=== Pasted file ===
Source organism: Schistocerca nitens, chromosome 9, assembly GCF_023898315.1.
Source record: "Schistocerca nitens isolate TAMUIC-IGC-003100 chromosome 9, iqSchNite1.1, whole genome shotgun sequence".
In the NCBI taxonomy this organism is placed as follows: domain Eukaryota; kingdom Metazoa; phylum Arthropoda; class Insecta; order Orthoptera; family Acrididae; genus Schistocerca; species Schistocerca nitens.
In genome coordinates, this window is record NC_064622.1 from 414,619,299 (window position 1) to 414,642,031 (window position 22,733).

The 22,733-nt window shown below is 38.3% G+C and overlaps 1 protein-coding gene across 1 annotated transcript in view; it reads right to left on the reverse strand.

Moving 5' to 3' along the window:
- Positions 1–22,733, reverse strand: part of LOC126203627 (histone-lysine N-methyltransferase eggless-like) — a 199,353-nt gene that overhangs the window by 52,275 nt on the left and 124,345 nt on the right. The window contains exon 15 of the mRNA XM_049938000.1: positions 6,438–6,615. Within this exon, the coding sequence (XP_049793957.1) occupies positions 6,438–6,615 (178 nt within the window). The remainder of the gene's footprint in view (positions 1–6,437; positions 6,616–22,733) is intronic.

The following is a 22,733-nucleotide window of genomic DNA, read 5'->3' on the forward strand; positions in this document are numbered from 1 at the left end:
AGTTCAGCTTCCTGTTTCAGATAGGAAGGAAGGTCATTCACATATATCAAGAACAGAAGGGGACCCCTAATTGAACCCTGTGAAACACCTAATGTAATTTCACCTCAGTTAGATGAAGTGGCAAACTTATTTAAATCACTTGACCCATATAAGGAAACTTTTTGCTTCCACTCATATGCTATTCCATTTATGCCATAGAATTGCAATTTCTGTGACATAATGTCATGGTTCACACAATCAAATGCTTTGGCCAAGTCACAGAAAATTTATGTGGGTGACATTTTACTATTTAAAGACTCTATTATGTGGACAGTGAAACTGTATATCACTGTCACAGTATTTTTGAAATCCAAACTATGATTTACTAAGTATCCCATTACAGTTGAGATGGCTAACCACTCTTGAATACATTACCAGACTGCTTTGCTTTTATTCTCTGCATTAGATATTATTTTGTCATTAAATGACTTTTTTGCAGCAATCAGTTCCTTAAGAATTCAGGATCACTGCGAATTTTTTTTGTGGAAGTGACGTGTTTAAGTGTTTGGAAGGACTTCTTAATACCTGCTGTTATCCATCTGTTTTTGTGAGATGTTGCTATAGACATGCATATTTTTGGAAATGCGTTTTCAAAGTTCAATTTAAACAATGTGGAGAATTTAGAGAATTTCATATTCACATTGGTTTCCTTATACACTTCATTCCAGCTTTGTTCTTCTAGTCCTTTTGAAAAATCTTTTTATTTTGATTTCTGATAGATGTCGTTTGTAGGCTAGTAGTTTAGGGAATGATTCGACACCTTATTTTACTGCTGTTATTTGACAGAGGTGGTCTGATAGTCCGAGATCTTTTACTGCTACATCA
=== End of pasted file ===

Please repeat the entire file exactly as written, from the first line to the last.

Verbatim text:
Source organism: Schistocerca nitens, chromosome 9, assembly GCF_023898315.1.
Source record: "Schistocerca nitens isolate TAMUIC-IGC-003100 chromosome 9, iqSchNite1.1, whole genome shotgun sequence".
In the NCBI taxonomy this organism is placed as follows: domain Eukaryota; kingdom Metazoa; phylum Arthropoda; class Insecta; order Orthoptera; family Acrididae; genus Schistocerca; species Schistocerca nitens.
In genome coordinates, this window is record NC_064622.1 from 414,619,299 (window position 1) to 414,642,031 (window position 22,733).

The 22,733-nt window shown below is 38.3% G+C and overlaps 1 protein-coding gene across 1 annotated transcript in view; it reads right to left on the reverse strand.

Moving 5' to 3' along the window:
- Positions 1–22,733, reverse strand: part of LOC126203627 (histone-lysine N-methyltransferase eggless-like) — a 199,353-nt gene that overhangs the window by 52,275 nt on the left and 124,345 nt on the right. The window contains exon 15 of the mRNA XM_049938000.1: positions 6,438–6,615. Within this exon, the coding sequence (XP_049793957.1) occupies positions 6,438–6,615 (178 nt within the window). The remainder of the gene's footprint in view (positions 1–6,437; positions 6,616–22,733) is intronic.

The following is a 22,733-nucleotide window of genomic DNA, read 5'->3' on the forward strand; positions in this document are numbered from 1 at the left end:
AGTTCAGCTTCCTGTTTCAGATAGGAAGGAAGGTCATTCACATATATCAAGAACAGAAGGGGACCCCTAATTGAACCCTGTGAAACACCTAATGTAATTTCACCTCAGTTAGATGAAGTGGCAAACTTATTTAAATCACTTGACCCATATAAGGAAACTTTTTGCTTCCACTCATATGCTATTCCATTTATGCCATAGAATTGCAATTTCTGTGACATAATGTCATGGTTCACACAATCAAATGCTTTGGCCAAGTCACAGAAAATTTATGTGGGTGACATTTTACTATTTAAAGACTCTATTATGTGGACAGTGAAACTGTATATCACTGTCACAGTATTTTTGAAATCCAAACTATGATTTACTAAGTATCCCATTACAGTTGAGATGGCTAACCACTCTTGAATACATTACCAGACTGCTTTGCTTTTATTCTCTGCATTAGATATTATTTTGTCATTAAATGACTTTTTTGCAGCAATCAGTTCCTTAAGAATTCAGGATCACTGCGAATTTTTTTTGTGGAAGTGACGTGTTTAAGTGTTTGGAAGGACTTCTTAATACCTGCTGTTATCCATCTGTTTTTGTGAGATGTTGCTATAGACATGCATATTTTTGGAAATGCGTTTTCAAAGTTCAATTTAAACAATGTGGAGAATTTAGAGAATTTCATATTCACATTGGTTTCCTTATACACTTCATTCCAGCTTTGTTCTTCTAGTCCTTTTGAAAAATCTTTTTATTTTGATTTCTGATAGATGTCGTTTGTAGGCTAGTAGTTTAGGGAATGATTCGACACCTTATTTTACTGCTGTTATTTGACAGAGGTGGTCTGATAGTCCGAGATCTTTTACTGCTACATCA